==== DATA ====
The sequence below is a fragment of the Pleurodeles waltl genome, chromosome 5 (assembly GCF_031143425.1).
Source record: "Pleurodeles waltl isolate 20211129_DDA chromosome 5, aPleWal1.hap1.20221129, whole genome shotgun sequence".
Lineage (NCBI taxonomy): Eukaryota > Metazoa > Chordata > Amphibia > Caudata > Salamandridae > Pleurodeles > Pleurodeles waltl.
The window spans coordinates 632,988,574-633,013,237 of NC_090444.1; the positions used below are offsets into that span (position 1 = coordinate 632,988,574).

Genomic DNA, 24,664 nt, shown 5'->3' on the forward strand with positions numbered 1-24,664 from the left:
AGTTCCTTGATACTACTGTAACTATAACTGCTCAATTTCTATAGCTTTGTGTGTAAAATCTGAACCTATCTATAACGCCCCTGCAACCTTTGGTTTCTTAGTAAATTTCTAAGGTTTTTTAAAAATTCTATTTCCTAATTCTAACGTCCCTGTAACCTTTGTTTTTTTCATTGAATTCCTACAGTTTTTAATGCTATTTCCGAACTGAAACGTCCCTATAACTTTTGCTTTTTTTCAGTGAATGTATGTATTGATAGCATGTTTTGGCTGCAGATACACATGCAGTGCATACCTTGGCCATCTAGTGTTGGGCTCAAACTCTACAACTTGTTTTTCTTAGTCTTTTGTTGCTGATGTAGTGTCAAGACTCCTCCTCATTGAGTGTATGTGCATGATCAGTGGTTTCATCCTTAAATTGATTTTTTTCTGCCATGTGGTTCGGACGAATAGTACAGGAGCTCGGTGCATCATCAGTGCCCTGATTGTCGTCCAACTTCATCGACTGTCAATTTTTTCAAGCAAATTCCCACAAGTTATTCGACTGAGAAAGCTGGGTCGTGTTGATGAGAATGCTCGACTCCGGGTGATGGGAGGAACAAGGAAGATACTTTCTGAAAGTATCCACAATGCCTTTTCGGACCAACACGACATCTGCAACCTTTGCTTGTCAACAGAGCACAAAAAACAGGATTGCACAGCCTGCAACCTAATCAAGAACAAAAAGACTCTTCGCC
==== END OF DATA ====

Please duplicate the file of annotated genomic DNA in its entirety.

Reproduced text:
The sequence below is a fragment of the Pleurodeles waltl genome, chromosome 5 (assembly GCF_031143425.1).
Source record: "Pleurodeles waltl isolate 20211129_DDA chromosome 5, aPleWal1.hap1.20221129, whole genome shotgun sequence".
Lineage (NCBI taxonomy): Eukaryota > Metazoa > Chordata > Amphibia > Caudata > Salamandridae > Pleurodeles > Pleurodeles waltl.
The window spans coordinates 632,988,574-633,013,237 of NC_090444.1; the positions used below are offsets into that span (position 1 = coordinate 632,988,574).

Genomic DNA, 24,664 nt, shown 5'->3' on the forward strand with positions numbered 1-24,664 from the left:
AGTTCCTTGATACTACTGTAACTATAACTGCTCAATTTCTATAGCTTTGTGTGTAAAATCTGAACCTATCTATAACGCCCCTGCAACCTTTGGTTTCTTAGTAAATTTCTAAGGTTTTTTAAAAATTCTATTTCCTAATTCTAACGTCCCTGTAACCTTTGTTTTTTTCATTGAATTCCTACAGTTTTTAATGCTATTTCCGAACTGAAACGTCCCTATAACTTTTGCTTTTTTTCAGTGAATGTATGTATTGATAGCATGTTTTGGCTGCAGATACACATGCAGTGCATACCTTGGCCATCTAGTGTTGGGCTCAAACTCTACAACTTGTTTTTCTTAGTCTTTTGTTGCTGATGTAGTGTCAAGACTCCTCCTCATTGAGTGTATGTGCATGATCAGTGGTTTCATCCTTAAATTGATTTTTTTCTGCCATGTGGTTCGGACGAATAGTACAGGAGCTCGGTGCATCATCAGTGCCCTGATTGTCGTCCAACTTCATCGACTGTCAATTTTTTCAAGCAAATTCCCACAAGTTATTCGACTGAGAAAGCTGGGTCGTGTTGATGAGAATGCTCGACTCCGGGTGATGGGAGGAACAAGGAAGATACTTTCTGAAAGTATCCACAATGCCTTTTCGGACCAACACGACATCTGCAACCTTTGCTTGTCAACAGAGCACAAAAAACAGGATTGCACAGCCTGCAACCTAATCAAGAACAAAAAGACTCTTCGCC